The Tennessee Volunteers did not exactly put on a tackling clinic during last Saturday night's 29-16 loss at Florida.
Trevor Etienne ran wild in the Swamp for the Gators, amassing 172 yards on 23 carries for an average of 7.5 yards per rush. A whopping 119 of Etienne's yards came after contact, according to Pro Football Focus, which was a credit to Etienne and a discredit to Tennessee's defense.
Etienne's yards after contact against the Vols last weekend led all Power Five running backs.
"We understand that fundamentals are the way we're going to win the game," Tennessee fifth-year senior cornerback Gabe Jeudy-Lally said this week in a news conference. "We know that we didn't play our best when it came to eye discipline and wrapping up and finishing to the ground. We understand this week that every rep we get is a tackling rep and every rep we get is a game rep.
"I think we're responding well and are showing that we took what we saw on film to heart."
The Vols on Wednesday continued to turn the page from their Southeastern Conference opening disappointment and to this Saturday's home game against the University of Texas at San Antonio.
Tennessee's most disastrous play so far this season transpired last weekend late in the first quarter after the Vols had taken a 7-0 lead. On a first-and-10 run by Etienne from the Florida 38, Vols free safety Wesley Walker came up and not only whiffed on the tackle but took Jeudy-Lally out of the play.
As Etienne neared midfield, cornerback Kamal Hadden bumped him but didn't wrap him up, thus springing Etienne for a 62-yard touchdown that ignited the crowd for the rest of the evening.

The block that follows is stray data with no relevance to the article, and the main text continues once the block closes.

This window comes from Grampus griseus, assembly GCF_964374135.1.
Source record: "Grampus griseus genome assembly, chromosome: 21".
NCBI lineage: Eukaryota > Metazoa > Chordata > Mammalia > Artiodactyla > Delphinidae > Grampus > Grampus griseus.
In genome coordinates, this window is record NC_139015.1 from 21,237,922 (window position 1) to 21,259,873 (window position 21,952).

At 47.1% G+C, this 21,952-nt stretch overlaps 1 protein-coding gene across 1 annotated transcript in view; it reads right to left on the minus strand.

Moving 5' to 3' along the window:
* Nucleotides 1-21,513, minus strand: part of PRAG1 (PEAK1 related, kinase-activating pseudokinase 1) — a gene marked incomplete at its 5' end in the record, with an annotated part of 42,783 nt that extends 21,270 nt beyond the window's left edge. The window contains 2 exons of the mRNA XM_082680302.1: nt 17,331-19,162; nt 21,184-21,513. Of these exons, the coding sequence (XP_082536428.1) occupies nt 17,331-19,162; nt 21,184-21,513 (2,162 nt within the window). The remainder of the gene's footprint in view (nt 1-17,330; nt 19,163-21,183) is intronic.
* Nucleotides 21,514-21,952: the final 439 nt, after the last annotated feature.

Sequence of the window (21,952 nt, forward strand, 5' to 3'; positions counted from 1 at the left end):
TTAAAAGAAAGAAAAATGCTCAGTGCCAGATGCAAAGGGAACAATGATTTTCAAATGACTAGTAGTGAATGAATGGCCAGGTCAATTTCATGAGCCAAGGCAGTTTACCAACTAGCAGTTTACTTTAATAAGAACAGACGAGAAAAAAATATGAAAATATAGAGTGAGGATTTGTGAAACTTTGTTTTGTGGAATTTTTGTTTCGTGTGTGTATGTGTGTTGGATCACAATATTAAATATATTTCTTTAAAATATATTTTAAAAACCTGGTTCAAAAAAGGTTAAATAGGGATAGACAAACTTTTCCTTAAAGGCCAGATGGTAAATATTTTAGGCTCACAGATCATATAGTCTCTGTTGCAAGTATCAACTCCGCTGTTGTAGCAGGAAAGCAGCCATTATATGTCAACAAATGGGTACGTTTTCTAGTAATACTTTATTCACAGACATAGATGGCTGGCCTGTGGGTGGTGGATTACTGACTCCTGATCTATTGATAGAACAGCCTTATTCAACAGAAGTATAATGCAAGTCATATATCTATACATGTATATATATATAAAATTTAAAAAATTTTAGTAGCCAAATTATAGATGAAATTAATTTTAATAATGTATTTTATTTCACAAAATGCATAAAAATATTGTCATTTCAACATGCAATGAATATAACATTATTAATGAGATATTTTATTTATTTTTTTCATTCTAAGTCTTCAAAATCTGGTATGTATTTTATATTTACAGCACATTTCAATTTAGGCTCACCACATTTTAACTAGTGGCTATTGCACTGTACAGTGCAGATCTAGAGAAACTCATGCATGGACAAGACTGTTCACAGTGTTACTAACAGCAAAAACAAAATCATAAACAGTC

"We're going to practice tackling whether we tackled at a 100% clip or like a night we had Saturday night," Vols third-year defensive coordinator Tim Banks said. "We obviously had some open-field missed tackles that need to be addressed, so we put them in those game-like situations the best we can.
"Obviously we're not tackling guys to the ground (in practice), but as far as our footwork goes, our pad level and where our eyes are, we try to make sure we're emphasizing those particular tackles."
UTSA suddenly needs to be a get-well game for the Vols both from offensive execution and tackling standpoints. South Carolina visits next week, and Tennessee has a three-game gauntlet in October consisting of Texas A&M at home, at Alabama and at Kentucky.
"I give credit to Florida," Banks said. "They ran hard and broke some tackles. Schematically, they did a good job with misdirections to try and hold the linebackers' eyes or the safeties' eyes, but they didn't do anything that we hadn't necessarily prepared for.
"For us to go where we want to go, we all have to tackle better."
In recognition of Hispanic Heritage Month, Tennessee's game against UTSA will feature the first Spanish audio broadcast in program history.
The Spanish broadcast will be available beginning at 4 p.m. through the Vol Network and on UTsports.com. Carlos Lopez will handle play-by-play duties and will be assisted in the booth by former Vols and NFL kicker Fuad Reveiz.
Contact David Paschall at firstname.lastname@example.org.